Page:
Whether you’re the buyer or the seller, a life settlement can reshape your finances in short order. Unfortunately, not all investors and policyholders have access to the same level of life settlement opportunity. That’s because the secondary markets for life insurance vary in size and activity level from state to state. In our latest study, the Harbor Life Settlements U.S. Life Settlement Index, we set out to quantify those differences and identify the states that are most and least accommodating to high-value life settlements.
Category: Life Settlements
An irrevocable life trust or ILIT is an entity created to hold a life insurance policy. Its primary purpose is to minimize estate taxes by transferring ownership of the life insurance policy away from the insured. Putting the policy in an irrevocable trust generally precludes the value of the death benefit from being added to the taxable estate.
Read on for an explanation of the secondary market for life insurance, how it differs from the primary market, and the benefits eligible policyholders can expect to receive from the sale of their life insurance.
The cash surrender value of your life insurance policy is the amount of cash you may withdraw if you surrender your policy to the insurance company. By doing this, you forfeit the right to the death benefit and will no longer have to pay your premiums. This is an alternative to borrowing against your policy, which would keep it in effect and require you to still pay premiums and pay interest on what you borrowed.
If you are a senior who’s interested in liquidating your life insurance, you should know the real truth about life settlements. That’s the only way you can make an informed decision on whether a life settlement is right for you. A good first step is to review our breakdown of the five most common life settlement myths below. If you’ve ever discussed life settlements with a broker-dealer, you’ve may have heard one of two already.
Whether you’re a policyholder, an agent, or an advisor, it’s important to understand the concept of fiduciary duty and how it applies to life settlements. We’ve developed this in-depth guide to help. Read on to learn about fiduciary standards, what constitutes a breach of fiduciary duty, and the complexities of fiduciary duty as they relate to life settlements.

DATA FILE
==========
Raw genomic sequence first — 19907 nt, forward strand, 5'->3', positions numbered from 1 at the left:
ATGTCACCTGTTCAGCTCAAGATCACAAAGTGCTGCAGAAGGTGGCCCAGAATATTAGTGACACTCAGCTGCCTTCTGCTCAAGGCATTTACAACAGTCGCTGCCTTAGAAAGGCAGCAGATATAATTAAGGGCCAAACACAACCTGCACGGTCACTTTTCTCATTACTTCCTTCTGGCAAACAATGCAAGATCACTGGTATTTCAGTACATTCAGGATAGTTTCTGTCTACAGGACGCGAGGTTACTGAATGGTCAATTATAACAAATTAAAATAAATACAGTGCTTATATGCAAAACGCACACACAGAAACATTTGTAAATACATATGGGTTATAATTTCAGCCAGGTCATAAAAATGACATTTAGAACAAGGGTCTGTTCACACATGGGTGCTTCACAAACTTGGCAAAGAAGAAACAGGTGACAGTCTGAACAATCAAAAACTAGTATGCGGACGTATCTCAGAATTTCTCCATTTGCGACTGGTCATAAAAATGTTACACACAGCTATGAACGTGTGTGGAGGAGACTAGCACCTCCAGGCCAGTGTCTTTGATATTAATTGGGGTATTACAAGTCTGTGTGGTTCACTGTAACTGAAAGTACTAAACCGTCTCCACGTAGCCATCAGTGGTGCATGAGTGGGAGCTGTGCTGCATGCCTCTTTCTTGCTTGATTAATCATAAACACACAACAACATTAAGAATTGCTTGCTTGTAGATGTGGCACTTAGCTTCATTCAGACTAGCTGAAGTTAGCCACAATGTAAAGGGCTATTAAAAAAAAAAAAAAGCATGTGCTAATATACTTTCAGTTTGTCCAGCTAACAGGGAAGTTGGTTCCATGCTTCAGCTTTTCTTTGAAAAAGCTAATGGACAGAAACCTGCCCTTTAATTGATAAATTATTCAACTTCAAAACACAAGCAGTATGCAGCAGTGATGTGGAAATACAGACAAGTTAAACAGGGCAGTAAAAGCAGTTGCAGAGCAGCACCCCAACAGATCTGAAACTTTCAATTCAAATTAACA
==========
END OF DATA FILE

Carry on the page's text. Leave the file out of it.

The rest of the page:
If you’re interested in selling your life insurance, it’s important to understand the nuances of the laws and regulations in your state. Some states regulate only viatical settlements, for example, while other states govern both life and viatical settlements. What follows is an overview of life settlement laws and regulations by state, including key regulatory concepts such as mandatory disclosure and waiting periods.
Read on for the most important life settlement and life insurance facts and statistics for 2021 — including how many people have life insurance, the average face value of life insurance policies, how life settlement proceeds compare to cash surrender values, and how quickly the life settlement industry is growing.
Life insurance settlement options are notoriously confusing, particularly when you try to compare them. Evaluating a lump-sum payment relative to an annuity, for example, can feel like an “apples-to-oranges” comparison unless you are a trained statistician. Thankfully, you don’t need a knack for number-crunching to identify which settlement option best suits your situation. All you have to do is review this in-depth guide we created to help folks like you make an informed choice about life insurance settlement.
Financial advisors are as diverse in their investment styles as mutual funds. Funds can range from conservative fixed income portfolios that protect capital to leveraged ETFs that amplify the ups and downs of broad market indexes. Likewise, advisors can keep their recommendations limited to varying allocations of the traditional asset classes such as stocks, bonds, and cash — or they can employ more complex portfolio strategies involving alternative assets.